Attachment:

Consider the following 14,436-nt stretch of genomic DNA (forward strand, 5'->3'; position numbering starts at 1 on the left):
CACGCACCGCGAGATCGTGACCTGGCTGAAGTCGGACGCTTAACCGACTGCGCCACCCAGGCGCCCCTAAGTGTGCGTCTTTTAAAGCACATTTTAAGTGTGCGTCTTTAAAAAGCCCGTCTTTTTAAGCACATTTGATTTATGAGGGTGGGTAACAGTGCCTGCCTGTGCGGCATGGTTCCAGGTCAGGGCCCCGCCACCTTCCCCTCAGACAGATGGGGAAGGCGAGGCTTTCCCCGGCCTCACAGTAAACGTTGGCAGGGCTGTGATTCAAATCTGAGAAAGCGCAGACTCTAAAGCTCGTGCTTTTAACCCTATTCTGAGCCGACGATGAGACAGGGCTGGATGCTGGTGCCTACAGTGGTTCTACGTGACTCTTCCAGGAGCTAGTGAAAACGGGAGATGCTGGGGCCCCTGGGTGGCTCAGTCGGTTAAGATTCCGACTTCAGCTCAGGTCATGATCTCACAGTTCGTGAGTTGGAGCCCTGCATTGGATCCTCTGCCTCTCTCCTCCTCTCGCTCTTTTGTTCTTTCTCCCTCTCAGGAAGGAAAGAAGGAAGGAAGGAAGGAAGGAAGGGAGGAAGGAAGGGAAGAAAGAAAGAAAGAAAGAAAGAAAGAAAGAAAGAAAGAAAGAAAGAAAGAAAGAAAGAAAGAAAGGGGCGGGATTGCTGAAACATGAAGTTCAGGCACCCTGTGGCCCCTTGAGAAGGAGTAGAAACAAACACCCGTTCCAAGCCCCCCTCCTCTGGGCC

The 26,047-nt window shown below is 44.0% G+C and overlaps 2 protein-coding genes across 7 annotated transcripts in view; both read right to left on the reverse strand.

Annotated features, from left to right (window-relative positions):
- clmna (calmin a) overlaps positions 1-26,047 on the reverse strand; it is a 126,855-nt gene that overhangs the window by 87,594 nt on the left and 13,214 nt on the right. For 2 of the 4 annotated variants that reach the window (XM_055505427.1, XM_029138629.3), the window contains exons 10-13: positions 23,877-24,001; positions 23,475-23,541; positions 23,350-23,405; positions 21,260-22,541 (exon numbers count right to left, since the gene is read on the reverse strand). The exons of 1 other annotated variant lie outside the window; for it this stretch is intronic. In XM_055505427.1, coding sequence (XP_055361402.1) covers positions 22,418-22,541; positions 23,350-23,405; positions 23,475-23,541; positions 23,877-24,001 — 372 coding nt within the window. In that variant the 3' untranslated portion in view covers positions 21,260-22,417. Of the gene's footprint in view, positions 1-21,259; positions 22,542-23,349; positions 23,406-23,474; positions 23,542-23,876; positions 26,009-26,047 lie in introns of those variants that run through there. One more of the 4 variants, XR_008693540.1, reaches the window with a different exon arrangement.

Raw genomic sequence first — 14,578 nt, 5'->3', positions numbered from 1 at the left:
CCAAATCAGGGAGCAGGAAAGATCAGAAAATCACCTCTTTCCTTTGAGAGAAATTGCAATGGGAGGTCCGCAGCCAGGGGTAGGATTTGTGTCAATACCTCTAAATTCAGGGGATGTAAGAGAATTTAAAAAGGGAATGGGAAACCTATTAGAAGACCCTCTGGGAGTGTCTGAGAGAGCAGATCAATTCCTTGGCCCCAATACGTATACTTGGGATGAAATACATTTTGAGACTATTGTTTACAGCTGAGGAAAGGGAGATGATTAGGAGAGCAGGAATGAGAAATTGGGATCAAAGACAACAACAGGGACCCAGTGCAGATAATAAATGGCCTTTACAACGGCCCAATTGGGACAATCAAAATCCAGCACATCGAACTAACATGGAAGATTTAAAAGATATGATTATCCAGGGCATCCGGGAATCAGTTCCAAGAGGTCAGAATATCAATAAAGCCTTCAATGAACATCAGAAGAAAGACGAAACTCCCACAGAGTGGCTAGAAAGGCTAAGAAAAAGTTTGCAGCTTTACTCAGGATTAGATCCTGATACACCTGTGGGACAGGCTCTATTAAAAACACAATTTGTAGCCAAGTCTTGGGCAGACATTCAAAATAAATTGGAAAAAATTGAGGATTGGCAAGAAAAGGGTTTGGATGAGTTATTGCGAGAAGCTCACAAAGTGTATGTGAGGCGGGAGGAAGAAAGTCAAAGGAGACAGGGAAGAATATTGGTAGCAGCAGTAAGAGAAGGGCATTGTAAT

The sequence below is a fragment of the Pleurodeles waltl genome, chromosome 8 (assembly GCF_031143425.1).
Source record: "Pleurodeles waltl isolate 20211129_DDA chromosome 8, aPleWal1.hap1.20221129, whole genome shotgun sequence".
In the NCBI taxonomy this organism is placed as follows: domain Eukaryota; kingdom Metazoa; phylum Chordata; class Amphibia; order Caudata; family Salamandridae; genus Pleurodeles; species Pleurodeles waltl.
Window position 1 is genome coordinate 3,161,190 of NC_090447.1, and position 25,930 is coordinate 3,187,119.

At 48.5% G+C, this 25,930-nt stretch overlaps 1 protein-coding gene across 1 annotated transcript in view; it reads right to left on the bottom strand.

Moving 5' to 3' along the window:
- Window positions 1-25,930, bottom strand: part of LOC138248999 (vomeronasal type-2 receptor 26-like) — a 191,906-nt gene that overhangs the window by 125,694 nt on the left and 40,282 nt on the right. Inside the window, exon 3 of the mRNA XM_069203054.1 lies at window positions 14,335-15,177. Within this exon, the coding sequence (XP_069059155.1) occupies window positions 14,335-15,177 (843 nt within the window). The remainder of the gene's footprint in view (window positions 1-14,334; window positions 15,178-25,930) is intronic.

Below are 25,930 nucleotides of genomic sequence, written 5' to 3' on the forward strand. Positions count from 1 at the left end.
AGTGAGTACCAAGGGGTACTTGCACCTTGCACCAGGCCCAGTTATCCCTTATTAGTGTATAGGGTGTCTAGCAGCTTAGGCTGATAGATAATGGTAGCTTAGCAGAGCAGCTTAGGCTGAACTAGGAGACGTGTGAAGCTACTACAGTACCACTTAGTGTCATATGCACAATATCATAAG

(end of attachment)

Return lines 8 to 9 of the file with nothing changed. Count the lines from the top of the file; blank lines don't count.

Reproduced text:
The sequence below is a fragment of the Pleurodeles waltl genome, chromosome 8 (assembly GCF_031143425.1).
Source record: "Pleurodeles waltl isolate 20211129_DDA chromosome 8, aPleWal1.hap1.20221129, whole genome shotgun sequence".